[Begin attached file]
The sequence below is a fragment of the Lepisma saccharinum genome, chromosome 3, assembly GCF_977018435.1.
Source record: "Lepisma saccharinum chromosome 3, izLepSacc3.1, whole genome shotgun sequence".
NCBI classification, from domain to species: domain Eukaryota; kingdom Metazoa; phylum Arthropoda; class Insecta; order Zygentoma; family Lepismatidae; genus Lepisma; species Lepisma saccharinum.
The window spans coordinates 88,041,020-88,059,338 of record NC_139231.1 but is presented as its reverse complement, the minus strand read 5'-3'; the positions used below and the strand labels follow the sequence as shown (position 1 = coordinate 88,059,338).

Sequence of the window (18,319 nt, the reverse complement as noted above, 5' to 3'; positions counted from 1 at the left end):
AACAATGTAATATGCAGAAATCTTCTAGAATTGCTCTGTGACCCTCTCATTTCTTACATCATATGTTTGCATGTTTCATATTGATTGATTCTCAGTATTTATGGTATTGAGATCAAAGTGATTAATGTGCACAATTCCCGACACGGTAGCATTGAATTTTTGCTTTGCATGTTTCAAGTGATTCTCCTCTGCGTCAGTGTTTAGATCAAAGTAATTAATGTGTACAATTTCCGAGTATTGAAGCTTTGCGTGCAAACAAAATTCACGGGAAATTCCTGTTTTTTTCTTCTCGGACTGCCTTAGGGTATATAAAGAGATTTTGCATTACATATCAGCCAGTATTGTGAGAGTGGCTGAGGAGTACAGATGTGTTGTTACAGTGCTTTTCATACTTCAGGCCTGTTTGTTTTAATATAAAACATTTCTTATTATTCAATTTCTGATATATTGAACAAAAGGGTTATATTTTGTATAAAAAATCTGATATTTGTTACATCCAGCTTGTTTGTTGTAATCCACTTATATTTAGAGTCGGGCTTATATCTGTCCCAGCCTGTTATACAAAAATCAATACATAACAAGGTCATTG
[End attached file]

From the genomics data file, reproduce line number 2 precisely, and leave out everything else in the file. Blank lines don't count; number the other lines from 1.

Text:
Source record: "Lepisma saccharinum chromosome 3, izLepSacc3.1, whole genome shotgun sequence".